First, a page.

Children’s Discovery Museum of San Jose (CDM), California, has a long history of working to engage Latino families and, more recently, the Vietnamese community. Efforts have included developing culturally specific programming such as the Three Kings Day celebration traditionally observed in Mexico and the Children of the Dragon event celebrating Vietnamese heritage. The exhibition Secrets of Circles incorporated cultural artifacts to illustrate how circles are found everywhere. Our research, however, illuminated subtle generational differences within cultural groups that are important to consider in inclusion efforts. For example, many new immigrant parents are most comfortable when the museum engages them through community-based grassroots efforts within their own, largely Vietnamese-speaking neighborhoods. These experiences have also led CDM to consider the importance of institutional culture; staff is currently working on instilling guiding principles within the organization to support values of diversity and inclusion.
The examples above highlight ways museums can use research to better engage diverse communities. Identifying leisure values and choices allows informal learning organizations to position their offerings for different cultural communities. Understanding barriers to visitation is also essential to engaging diverse communities, and efforts to overcome these barriers must go beyond program development and marketing. To be truly successful, inclusion requires deep shifts in organizational assumptions, infrastructure (such as staffing and approaches to interpretation), and institutional culture.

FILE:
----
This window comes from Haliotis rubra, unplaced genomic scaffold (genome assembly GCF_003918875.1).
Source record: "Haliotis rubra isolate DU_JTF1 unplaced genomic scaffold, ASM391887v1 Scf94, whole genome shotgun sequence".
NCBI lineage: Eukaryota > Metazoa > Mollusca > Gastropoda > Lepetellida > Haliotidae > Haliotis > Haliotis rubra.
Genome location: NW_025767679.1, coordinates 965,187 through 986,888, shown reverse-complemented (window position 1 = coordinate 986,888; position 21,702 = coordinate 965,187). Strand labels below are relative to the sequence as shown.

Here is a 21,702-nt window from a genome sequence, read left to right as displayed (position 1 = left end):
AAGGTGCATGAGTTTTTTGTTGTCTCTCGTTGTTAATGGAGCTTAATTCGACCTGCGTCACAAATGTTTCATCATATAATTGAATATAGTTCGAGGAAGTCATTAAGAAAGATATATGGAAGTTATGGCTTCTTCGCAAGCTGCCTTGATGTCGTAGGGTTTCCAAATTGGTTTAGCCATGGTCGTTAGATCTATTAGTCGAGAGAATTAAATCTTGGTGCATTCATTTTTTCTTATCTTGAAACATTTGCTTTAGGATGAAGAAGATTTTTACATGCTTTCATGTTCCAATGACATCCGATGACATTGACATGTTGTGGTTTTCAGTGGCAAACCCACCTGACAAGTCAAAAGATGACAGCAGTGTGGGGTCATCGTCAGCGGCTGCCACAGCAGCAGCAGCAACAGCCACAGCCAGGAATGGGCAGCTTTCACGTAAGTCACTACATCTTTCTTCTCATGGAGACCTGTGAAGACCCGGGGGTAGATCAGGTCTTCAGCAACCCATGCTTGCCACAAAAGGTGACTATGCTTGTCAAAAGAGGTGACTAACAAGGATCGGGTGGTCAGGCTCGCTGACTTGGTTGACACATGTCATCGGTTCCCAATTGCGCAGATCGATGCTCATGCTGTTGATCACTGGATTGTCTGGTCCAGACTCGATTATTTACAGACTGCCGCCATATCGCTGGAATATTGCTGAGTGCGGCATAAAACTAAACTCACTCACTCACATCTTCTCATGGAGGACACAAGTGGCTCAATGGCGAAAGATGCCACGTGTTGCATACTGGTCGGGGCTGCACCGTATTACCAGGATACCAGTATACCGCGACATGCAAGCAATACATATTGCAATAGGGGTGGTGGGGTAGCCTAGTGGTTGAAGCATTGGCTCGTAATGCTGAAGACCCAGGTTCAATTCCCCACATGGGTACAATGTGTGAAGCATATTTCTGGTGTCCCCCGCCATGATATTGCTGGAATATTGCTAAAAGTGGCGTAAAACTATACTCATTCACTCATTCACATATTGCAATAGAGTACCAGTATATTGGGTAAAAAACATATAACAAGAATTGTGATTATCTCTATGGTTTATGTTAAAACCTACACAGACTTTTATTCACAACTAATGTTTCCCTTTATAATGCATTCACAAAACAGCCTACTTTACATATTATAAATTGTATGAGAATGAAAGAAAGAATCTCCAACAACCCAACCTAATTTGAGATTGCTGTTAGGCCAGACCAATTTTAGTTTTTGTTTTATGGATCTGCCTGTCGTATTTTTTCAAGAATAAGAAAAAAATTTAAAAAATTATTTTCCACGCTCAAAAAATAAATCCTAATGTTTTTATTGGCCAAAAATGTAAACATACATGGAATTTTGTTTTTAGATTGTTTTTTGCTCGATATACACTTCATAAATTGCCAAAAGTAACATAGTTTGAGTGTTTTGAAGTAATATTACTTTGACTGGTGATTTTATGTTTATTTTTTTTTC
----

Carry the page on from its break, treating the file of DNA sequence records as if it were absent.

Cecilia Garibay is principal of Garibay Group, Chicago.
Bell, P., B. Lewenstein, A.W. Shouse, and M.A. Feder, eds. Learning Science in Informal Environments: People, Places, and Pursuits. Washington, D.C.: National Research Council, 2009.
Falk, J. Leisure Decisions Influencing African American Use of Museums. Washington, D.C.: American Association of Museums, 1993.
Hood, M. Leisure Criteria of Family Participation and Non-participation in Museums. Columbus, Ohio: Hood Associates, 1981.
1. Organizations have included, for example, the Exploratorium, San Francisco; Children’s Discovery Museum of San Jose, California; the Chicago Zoological Society/Brookfield Zoo, Illinois; the Cornell Lab of Ornithology, Ithaca, New York; the National Museum of American History, Smithsonian Institution, Washington, D.C.; and the Palm Springs Art Museum, California.
2. I adopt the definitions of “generation” used by the Pew Hispanic Center. “First generation” is defined as someone born outside the United States. “Second-generation” refers to someone born in the United States to immigrant parents.
About the image: In this perceptual map, leisure activities and venues are mapped according to Latino parents’ perceptions of their interactivity and of the knowledge needed to successfully access them. As a whole, respondents considered informal learning environments to be passive, enigmatic places. (Click on the image to enlarge it.)